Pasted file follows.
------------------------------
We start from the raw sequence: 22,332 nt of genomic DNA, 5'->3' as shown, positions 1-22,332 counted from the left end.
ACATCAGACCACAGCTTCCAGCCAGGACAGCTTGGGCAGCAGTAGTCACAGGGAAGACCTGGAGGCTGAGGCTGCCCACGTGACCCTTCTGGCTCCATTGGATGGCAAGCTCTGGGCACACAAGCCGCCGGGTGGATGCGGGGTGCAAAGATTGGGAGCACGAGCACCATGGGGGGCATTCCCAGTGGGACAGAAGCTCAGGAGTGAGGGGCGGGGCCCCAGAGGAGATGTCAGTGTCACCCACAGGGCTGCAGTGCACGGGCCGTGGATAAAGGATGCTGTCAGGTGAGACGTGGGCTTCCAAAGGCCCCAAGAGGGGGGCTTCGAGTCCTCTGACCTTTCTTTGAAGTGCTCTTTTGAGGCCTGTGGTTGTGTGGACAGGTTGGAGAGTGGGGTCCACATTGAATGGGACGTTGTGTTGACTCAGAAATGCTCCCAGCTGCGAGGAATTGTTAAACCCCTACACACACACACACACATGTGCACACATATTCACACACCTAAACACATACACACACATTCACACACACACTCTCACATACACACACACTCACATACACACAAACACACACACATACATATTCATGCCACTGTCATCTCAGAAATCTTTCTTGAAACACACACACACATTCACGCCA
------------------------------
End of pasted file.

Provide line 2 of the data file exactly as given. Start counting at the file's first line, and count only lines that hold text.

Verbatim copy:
ACATCAGACCACAGCTTCCAGCCAGGACAGCTTGGGCAGCAGTAGTCACAGGGAAGACCTGGAGGCTGAGGCTGCCCACGTGACCCTTCTGGCTCCATTGGATGGCAAGCTCTGGGCACACAAGCCGCCGGGTGGATGCGGGGTGCAAAGATTGGGAGCACGAGCACCATGGGGGGCATTCCCAGTGGGACAGAAGCTCAGGAGTGAGGGGCGGGGCCCCAGAGGAGATGTCAGTGTCACCCACAGGGCTGCAGTGCACGGGCCGTGGATAAAGGATGCTGTCAGGTGAGACGTGGGCTTCCAAAGGCCCCAAGAGGGGGGCTTCGAGTCCTCTGACCTTTCTTTGAAGTGCTCTTTTGAGGCCTGTGGTTGTGTGGACAGGTTGGAGAGTGGGGTCCACATTGAATGGGACGTTGTGTTGACTCAGAAATGCTCCCAGCTGCGAGGAATTGTTAAACCCCTACACACACACACACACATGTGCACACATATTCACACACCTAAACACATACACACACATTCACACACACACTCTCACATACACACACACTCACATACACACAAACACACACACATACATATTCATGCCACTGTCATCTCAGAAATCTTTCTTGAAACACACACACACATTCACGCCA